Money Secrets or Money Privacy?

by | Aug 11, 2006 | Weekly Column

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One of the projects I’m currently involved in with co-authors Ted and Brad Klontz is a book for couples about financial infidelity. In that work, a question that came up is the difference between financial secrets and financial privacy.

Our society does not encourage us to talk about money in personal ways. For example, making a public announcement of your salary, your net worth, or the amount of your debt would be a social faux pas. On the other hand, we tend to expect couples to be completely open with each other when it comes to money. In most cases that expectation is reasonable and useful. Keeping financial secrets within a marriage can have lasting and destructive consequences.

Yet where do couples draw the line between keeping harmful secrets and respecting one another’s privacy and autonomy? This can be a complicated question for any couple. It gets even trickier for two-career couples, those in second marriages, and those in non-traditional families.

One thing we tell couples in our Healing Money Issues workshops is that each of them needs to have a certain amount of money that is theirs to spend in any way they wish. The amount will vary according to the family income, but having this separate personal allowance is important. It gives both partners a chance to spend some guilt-free money on themselves. This money is clearly private.

Other situations are less clear. Here are some possible circumstances where limits on a spouse’s knowledge might constitute privacy rather than secrecy:

· The couple has agreed to keep their income and assets separate and has established a method of sharing the expenses (such as housing) that are their joint responsibility.

· One spouse owns a separate business with which the other spouse is not involved. It’s reasonable for the non-owner spouse to expect to be kept informed of the business’s earnings, significant changes or problems, and the like. The details of its day-to-day affairs aren’t necessarily the non-owner’s concern.

· One spouse manages the financial affairs of an elderly parent or other relative.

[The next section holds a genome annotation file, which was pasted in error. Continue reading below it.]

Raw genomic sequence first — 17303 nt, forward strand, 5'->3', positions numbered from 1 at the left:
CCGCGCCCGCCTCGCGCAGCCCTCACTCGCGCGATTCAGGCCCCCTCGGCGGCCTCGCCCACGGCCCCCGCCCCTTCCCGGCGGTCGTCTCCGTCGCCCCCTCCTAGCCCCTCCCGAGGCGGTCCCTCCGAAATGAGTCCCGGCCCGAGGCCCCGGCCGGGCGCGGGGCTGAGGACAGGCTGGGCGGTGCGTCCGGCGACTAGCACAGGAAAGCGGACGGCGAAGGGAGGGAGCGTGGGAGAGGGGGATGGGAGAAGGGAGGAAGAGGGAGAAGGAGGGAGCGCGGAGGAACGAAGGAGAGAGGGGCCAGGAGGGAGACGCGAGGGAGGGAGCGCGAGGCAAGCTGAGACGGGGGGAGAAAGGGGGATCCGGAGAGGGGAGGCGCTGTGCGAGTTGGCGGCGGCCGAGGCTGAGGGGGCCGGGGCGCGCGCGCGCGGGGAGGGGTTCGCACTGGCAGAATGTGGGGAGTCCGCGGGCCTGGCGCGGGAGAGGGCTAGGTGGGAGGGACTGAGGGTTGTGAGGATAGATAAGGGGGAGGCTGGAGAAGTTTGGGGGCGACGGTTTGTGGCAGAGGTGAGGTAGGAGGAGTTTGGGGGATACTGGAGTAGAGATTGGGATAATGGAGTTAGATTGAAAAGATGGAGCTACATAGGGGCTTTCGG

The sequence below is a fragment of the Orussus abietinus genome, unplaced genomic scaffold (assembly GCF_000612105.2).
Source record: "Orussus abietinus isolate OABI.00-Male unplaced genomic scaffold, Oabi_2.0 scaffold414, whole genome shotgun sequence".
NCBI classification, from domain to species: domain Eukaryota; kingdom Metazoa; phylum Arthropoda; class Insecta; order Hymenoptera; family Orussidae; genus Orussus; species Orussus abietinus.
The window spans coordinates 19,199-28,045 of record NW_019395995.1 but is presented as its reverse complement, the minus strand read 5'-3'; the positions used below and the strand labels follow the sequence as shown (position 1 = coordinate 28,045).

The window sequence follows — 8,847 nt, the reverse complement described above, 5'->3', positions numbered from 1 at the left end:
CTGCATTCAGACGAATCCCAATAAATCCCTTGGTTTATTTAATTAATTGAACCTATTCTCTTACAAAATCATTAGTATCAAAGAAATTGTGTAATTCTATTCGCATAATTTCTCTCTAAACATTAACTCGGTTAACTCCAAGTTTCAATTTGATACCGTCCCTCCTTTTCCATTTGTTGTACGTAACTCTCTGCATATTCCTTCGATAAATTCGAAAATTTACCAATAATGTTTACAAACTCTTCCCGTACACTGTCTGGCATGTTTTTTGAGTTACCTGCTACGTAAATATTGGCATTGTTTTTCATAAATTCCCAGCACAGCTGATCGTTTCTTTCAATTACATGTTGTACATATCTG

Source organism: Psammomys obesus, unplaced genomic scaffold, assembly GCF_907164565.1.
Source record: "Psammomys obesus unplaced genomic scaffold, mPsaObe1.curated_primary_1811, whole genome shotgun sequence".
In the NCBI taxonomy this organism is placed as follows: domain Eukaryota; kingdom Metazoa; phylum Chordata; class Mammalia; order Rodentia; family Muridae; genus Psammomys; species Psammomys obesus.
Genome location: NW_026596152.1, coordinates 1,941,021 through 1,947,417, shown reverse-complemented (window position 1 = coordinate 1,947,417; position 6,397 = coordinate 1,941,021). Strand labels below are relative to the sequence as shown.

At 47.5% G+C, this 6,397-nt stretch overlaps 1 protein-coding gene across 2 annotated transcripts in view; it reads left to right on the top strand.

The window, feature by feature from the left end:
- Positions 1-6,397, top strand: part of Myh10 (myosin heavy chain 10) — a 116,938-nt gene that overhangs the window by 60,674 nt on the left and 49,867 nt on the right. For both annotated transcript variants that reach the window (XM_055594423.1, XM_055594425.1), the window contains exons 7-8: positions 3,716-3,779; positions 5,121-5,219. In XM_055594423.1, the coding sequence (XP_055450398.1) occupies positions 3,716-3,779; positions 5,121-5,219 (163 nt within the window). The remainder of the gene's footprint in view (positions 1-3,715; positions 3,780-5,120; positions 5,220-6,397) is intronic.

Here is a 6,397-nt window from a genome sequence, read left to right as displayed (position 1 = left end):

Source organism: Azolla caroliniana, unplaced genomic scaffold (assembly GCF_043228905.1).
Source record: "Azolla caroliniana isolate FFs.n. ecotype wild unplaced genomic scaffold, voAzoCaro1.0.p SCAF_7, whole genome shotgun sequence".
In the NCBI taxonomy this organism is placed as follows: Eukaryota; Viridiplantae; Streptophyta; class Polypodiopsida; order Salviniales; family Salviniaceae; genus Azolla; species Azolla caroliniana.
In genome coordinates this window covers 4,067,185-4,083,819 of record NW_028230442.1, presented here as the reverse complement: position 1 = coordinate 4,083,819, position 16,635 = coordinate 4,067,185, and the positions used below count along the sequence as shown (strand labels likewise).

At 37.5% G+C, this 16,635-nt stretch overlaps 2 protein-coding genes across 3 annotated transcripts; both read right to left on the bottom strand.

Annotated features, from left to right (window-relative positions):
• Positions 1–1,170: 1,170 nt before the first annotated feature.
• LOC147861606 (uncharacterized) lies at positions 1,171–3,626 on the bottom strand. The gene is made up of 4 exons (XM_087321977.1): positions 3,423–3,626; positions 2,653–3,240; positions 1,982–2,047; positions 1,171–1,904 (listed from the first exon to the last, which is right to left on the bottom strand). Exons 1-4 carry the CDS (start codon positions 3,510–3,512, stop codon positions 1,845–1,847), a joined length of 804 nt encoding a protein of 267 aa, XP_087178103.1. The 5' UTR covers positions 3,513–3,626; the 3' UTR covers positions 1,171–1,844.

· Spouses in a second marriage have children from previous marriages and have brought separate assets into the marriage.

In any of these examples, it’s not possible to define a one-size-fits-all boundary between privacy and secrecy. Each couple needs to draw that boundary for themselves, depending on their particular circumstances.

One factor in establishing such a line could be how much support or help spouses might need from each other. If you are paying your mother’s bills, for example, you might want your spouse to be able to step in at times you aren’t available. If you own a business, you might want your spouse to know enough about it so you can discuss problems or plans for the future.

Another significant factor might be other relationships and commitments within the family. Suppose you are in a second marriage and have adult children who have previously been told they will inherit your assets. Keeping those assets separate from your spouse’s assets might be the best way to avoid confusion, misunderstandings and hurt feelings.

The key to deciding whether keeping a money issue separate is secrecy or privacy is the reason behind the decision. If you don’t have a lot of energy around the matter one way or another, it’s probably a privacy issue. If you would feel embarrassed, ashamed, or otherwise uncomfortable with your spouse knowing something, it’s probably a potentially destructive secret. There’s a simple way to judge: if you really, really don’t want to talk about it, talking about it is probably exactly what you need to do.

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